Why Universities Need Better Cybersecurity
The education sector is a prime target for cybercriminals, yet often overlooked in the cybersecurity conversation.
With a wealth of research available and large networks full of vulnerabilities, it’s never been easier for international hackers to gain access and compromise critical information. In this article, we look at the biggest reasons why universities and higher education in general desperately need improved cybersecurity strategies to combat the ever-growing threat of data breaches.
Higher education connects hundreds of thousands of users across vast networks of academic research, personal information, and educational materials. Well beyond the valuable personal information alone, university systems contain extensive proprietary information and cutting-edge research across diverse industries.
Such critical information is especially invaluable to international hackers.
These hackers collect this data for their own country’s benefit while relying on its sensitive nature to extort money or other resources in ransomware scams.
In March 2018, The Department of Justice indicted nine Iranians on counts of phishing. They were charged with using stolen account credentials to steal research, academic journals, theses, dissertations, electronic books and more. The estimated value of the stolen materials was $3.4 billion. This staggering number puts in perspective how valuable this information truly is.
Poor Cyber Defenses
The higher education ecosystem is a perfect storm of desirable data and cyber crime opportunities with hundreds of thousands of users across countless platforms. Balancing ease of access for legitimate users, an effective information-sharing network, educational regulations, and effective cybersecurity is difficult. As networks and systems get larger, the ability to consistently protect all vulnerabilities diminishes, creating opportunities for hackers and compromising more information each time.
As educational institutions turn to distance learning and virtual classrooms, vulnerabilities exponentially increase.
On top of vulnerable networks, many universities and colleges just simply don’t prioritize cybersecurity as they should. According to the 2020 Verizon Data Breach Investigations Report, “Educational Services performed poorly in terms of reporting phishing attacks, thus losing critical response time for the victim organizations.”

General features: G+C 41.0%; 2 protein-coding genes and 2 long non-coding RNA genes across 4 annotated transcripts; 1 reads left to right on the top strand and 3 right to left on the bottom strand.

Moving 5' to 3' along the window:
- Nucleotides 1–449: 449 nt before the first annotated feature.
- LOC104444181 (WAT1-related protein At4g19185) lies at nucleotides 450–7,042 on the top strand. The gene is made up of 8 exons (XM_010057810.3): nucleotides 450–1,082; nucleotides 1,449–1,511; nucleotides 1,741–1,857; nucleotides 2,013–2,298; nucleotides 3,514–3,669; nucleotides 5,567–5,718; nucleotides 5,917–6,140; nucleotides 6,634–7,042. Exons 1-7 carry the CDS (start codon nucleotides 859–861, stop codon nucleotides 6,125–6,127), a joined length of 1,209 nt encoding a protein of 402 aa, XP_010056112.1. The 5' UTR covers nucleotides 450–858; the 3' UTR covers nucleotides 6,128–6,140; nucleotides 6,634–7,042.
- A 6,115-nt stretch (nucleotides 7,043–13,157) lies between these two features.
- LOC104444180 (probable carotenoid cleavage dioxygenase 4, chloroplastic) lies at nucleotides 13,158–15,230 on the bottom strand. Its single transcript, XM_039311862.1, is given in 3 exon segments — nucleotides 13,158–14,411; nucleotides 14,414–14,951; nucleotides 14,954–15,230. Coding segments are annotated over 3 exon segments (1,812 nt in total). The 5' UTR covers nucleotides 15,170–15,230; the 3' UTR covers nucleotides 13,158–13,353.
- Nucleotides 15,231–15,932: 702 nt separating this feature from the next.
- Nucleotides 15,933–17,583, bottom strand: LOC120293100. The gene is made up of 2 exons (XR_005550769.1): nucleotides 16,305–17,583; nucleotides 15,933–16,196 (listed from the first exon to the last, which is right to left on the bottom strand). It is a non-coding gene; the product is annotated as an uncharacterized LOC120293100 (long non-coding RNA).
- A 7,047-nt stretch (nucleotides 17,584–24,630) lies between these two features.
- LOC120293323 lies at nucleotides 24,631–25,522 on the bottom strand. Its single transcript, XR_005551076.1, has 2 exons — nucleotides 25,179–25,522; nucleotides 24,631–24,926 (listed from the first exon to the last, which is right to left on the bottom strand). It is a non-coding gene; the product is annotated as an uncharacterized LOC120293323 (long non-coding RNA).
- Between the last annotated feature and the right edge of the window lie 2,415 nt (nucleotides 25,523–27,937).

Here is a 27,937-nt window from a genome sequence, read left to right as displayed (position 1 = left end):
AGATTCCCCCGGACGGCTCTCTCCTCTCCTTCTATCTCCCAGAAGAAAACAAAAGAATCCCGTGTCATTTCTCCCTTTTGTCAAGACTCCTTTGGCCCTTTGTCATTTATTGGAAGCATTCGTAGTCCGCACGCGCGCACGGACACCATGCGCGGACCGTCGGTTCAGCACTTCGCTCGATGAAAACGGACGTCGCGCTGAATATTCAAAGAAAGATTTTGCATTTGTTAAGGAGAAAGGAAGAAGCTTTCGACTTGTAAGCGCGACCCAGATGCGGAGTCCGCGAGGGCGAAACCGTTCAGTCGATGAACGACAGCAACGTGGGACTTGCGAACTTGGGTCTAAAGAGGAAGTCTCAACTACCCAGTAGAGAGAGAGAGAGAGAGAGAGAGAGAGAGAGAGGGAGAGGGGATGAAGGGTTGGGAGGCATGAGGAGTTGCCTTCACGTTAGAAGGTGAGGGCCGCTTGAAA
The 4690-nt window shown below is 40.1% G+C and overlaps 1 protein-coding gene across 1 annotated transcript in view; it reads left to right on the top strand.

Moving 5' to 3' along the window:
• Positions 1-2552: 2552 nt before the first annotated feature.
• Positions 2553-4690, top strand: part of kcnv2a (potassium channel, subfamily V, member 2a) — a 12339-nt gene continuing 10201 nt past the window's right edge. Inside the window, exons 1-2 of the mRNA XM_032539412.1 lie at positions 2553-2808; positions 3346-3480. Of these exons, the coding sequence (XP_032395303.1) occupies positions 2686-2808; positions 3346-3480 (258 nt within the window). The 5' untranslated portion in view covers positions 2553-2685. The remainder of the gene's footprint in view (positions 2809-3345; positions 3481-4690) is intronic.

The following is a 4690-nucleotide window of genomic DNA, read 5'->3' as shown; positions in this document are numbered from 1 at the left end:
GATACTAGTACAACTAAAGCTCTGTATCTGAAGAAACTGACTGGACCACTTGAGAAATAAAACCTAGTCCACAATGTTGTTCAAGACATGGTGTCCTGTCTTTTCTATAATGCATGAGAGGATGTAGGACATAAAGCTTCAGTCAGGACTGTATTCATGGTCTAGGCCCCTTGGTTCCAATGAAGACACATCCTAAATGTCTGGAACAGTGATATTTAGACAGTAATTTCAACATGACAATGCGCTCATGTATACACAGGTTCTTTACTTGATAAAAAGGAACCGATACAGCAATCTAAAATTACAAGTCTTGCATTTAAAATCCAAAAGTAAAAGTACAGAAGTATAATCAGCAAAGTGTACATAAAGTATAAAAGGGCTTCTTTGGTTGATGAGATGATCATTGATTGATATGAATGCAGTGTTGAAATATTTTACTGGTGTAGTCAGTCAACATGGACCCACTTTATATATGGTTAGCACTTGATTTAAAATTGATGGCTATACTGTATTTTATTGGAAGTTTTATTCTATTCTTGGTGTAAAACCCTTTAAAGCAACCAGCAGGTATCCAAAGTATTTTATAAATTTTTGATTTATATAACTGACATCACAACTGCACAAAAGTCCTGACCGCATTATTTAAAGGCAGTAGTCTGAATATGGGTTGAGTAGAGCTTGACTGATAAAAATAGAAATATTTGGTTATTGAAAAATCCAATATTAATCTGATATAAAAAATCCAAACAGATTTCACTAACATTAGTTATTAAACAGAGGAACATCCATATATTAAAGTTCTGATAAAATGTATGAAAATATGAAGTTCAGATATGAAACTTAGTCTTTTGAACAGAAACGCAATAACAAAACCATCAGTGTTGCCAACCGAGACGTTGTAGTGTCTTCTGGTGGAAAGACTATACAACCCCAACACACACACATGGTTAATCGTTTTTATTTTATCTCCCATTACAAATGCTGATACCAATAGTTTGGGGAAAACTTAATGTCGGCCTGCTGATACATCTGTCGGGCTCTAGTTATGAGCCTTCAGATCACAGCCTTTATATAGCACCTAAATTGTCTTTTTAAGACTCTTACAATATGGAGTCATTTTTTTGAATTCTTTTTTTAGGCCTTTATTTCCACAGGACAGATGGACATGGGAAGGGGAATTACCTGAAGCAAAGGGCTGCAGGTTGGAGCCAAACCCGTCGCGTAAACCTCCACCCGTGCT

College students by themselves don’t have the skillset to manage their own personal information, much less that of the large organization they’re connected to through cell phones, smart watches, and other IoT devices. Combining user inexperience with that much desirable data and those vulnerabilities is a recipe for disaster.
Thefts of proprietary information and protected research can bankrupt organizations and industries. This is equally true for educational institutions, who rely on research data for grants and funding, scientific developments, community partnerships, and other critical financial factors. In addition, one bad cyber breach can irreversibly damage an organization’s reputation, creating a public relations challenge and affecting enrollment for years to come.
These cyber crimes undermine the ability to use this protected information for the benefit of American education, students, scientists, and greater society.
Higher education must improve its cybersecurity posture to protect institutions’ information, futures, and impacts on surrounding communities. Maintaining a proactive IT cybersecurity presence with safeguards like strong password requirements and encrypted email not only protects the vast network of research data, but also puts young adults in the habit of protecting their information early, preparing them for the future.
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